He loves The Godfather, Sholay, Cinema Paradiso and Gladiator. He can watch them again and again.
He doesn't want to turn invisible but as a kid he craved for the watch Anil Kapoor wore in Mr India to do the disappearing act.
He doesn't like talking about himself. Why? Because there is nothing interesting about it.
Call him arrogant or media shy, Prawaal Raman doesn't give a damn. The Darna Mana Hai director is more interested in knowing what the audience's reaction to his second film, Gayab, will be.
Discover more about this Ram Gopal Varma discovery in this conversation with Senior Correspondent Sukanya Verma.
Wasn't Gayab originally titled Vishnu Prasad Gayab Ho Gaya?
Only for a short span, because the character's name is Vishnu Prasad. [Otherwise] It was always called Gayab.
How did the idea of Gayab come about?
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It came to Ramuji keeping in mind the [one of the] stories of Darna Mana Hai -- the Stop episode featuring Aftab Shivdasani. Suresh Nair of Bombay Times (The Times of India supplement) developed that particular story, which Ramuji gave to me. [Another writer] Kona Venkat, Suresh and I developed Gayab.
Is Gayab inspired by Hollow Man?
Not at all. The very fact that it deals with the hero being invisible, there would be buzz about it being inspired from Mr India to 10 other films which deal with invisibility of a hero. But this story line is totally different.
Why did you zero in on Tusshar for Vishnu Prasad's role?
He suited the character very well, which is a very clichéd answer. Secondly, his face carries the darkness and the pathos of a man who carries a past behind which is troubled. There is some sadness about his face, which I compare with Guru Dutt.
Was Tusshar reluctant to play a failure?
Not at all. The story is just not about a loser. The character just begins as a loser. But it's a very challenging role. It encompasses the growth of a failure because of the support system he gets in life. And that support system in Gayab happens to be the invisibility factor.
Does Vishnu Prasad misuse his powers?
At times, he does. He becomes invisible. After that, he only caters to himself. Any person who caters to himself will become a little selfish no doubt. Once a person is selfish, it's a chain reaction. It will give scope for evil things to do.
Does it have a horror element to it?
Not really. Everything has been treated in a very fun-loving way.
But does Gayab have dark humour?
The very fact that he [Vishnu Prasad] is a failure in life, his friends trouble him and people are laughing at him shows that the humour is dark. When a man slips on a banana and bystanders laugh is also dark humour.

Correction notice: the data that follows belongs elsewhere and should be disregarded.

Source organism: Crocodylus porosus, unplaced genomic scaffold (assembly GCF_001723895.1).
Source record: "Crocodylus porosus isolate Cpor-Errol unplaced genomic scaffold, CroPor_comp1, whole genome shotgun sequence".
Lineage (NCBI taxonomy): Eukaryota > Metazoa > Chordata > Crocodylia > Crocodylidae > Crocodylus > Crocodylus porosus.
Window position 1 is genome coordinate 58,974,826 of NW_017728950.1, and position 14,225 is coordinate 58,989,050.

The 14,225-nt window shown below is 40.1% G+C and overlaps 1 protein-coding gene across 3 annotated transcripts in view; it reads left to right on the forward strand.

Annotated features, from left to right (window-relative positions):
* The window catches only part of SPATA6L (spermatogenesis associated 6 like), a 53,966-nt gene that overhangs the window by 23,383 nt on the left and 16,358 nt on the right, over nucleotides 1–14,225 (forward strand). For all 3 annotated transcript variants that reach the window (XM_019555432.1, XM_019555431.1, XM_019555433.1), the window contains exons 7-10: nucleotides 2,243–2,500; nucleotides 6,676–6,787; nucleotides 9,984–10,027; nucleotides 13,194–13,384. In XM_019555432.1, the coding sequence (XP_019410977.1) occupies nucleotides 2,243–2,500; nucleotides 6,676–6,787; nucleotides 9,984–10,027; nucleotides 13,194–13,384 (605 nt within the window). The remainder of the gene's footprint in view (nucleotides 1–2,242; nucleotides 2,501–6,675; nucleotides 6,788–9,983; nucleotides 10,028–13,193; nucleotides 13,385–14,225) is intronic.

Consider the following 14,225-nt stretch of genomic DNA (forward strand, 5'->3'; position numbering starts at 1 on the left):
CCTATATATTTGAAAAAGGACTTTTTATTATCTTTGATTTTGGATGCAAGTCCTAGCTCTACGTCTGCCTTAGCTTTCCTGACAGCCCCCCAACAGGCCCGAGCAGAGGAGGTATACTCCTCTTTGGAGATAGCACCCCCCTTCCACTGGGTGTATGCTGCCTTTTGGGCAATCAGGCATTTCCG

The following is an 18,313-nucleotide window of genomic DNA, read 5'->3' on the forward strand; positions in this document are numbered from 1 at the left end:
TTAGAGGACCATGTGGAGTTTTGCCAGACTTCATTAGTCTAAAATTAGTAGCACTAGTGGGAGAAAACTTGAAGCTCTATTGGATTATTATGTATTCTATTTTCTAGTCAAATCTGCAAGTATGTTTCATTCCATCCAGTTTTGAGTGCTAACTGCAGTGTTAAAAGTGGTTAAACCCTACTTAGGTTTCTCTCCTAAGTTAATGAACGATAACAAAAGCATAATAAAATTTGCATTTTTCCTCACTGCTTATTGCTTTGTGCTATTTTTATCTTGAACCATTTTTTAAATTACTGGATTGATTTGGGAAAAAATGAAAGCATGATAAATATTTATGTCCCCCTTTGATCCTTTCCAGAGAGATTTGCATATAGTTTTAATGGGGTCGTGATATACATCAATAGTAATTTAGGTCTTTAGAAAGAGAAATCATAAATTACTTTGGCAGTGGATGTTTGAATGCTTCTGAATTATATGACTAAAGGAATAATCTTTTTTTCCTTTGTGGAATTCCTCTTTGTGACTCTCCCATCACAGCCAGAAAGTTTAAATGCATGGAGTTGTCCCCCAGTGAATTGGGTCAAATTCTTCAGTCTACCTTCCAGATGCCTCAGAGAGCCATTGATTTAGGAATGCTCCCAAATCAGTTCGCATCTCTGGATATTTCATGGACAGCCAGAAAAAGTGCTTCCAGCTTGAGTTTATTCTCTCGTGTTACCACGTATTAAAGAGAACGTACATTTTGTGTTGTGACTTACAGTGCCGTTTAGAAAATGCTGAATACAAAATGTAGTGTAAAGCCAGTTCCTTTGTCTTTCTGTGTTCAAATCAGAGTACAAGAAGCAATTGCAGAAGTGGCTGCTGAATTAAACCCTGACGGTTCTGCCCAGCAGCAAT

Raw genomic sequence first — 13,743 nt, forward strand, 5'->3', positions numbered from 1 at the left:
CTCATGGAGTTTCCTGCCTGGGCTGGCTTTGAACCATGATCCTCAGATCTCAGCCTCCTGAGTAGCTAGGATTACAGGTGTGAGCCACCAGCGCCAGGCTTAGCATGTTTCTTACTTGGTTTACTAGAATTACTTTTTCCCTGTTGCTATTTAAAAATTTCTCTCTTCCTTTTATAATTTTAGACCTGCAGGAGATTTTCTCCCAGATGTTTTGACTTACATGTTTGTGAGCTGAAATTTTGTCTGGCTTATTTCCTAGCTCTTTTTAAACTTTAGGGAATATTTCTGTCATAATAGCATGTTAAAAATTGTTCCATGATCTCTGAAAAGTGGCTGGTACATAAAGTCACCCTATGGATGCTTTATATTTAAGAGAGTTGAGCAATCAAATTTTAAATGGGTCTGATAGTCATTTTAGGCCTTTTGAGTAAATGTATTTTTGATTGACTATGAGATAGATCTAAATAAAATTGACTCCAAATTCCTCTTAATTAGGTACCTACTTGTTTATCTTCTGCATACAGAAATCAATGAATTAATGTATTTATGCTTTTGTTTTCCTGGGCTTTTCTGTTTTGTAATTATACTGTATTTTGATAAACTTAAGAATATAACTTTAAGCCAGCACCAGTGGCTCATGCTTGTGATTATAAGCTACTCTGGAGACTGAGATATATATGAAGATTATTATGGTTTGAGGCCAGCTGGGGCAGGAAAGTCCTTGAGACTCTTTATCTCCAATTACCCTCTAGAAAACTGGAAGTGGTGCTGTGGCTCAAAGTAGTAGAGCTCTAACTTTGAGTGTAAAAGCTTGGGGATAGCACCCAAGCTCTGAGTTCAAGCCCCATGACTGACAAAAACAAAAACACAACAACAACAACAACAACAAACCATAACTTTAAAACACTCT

The character has suffered a lot since the beginning of the film, so the humour is dark.
What's the USP of Gayab?
Its story line. The invisibility factor, simplicity of narration and lot of special effects.
How different was directing six stories in Darna Mana Hai from concentrating on one story in Gayab?
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Same difference. It had six stories one ending. Gayab has one story one ending. [Laughs].
I don't compare the two. Both were challenging. At a given point, whichever film I am doing is most challenging to me, irrespective of how I treated it. The process is very momentary.
The synopsis of Gayab reads: And to top it all God made him (Vishnu Prasad) invisible. But Ram Gopal Varma is an atheist.
For our convenience of filmmaking, definitely, we do believe in God [Laughs]. Also, ghosts. We made Bhoot and Darna Mana Hai.
Are there any interesting anecdotes that you can recount while making Gayab?
Not really. We were too involved. It never became like a happy family. We were not madly in love with each other. It was like a normal shooting, very professional. We landed up completing the film the way we had planned.
Including the songs, it took 95 days to complete filming Gayab. It had a lot of special effects also, [so] I had to be extremely well planned.
What was producer Ram Gopal Varma's input in Gayab?
The inputs were throughout, right from very basic story line to screenplay to dialogues. I seek those inputs. If I don't get them, I won't be cool.
Many films with the invisibility theme have been made. Which ones have inspired you the most?
Mr India remains my all-time favourite. That's why while making Gayab, I never even thought of comparing my film to Mr India. It is a classic.
If a filmmaker is young, do people around him tend to take him for granted?
It's not about young or old, it's how well you know your job. It's not like if you're young, people won't listen to you. I have never had any problems.
In an earlier interview, you said you don't like talking about yourself because there is no story to tell. That's why you like creating stories?
Life is very exciting. I do what I want to. I make films. I am not a sad man with a story behind myself. I don't like talking about myself because I don't find anything interesting for me or anybody else.
How can you decide for others?
I decide for others. I shoot a film deciding for others [Laughs]. I like reading about people who talk about how they made it. But I can't romanticise the entire thing.
It's a conscious decision that I don't want to talk about myself. You can call it media shy, arrogance, (an) attitude problem or a way of remaining mysterious.
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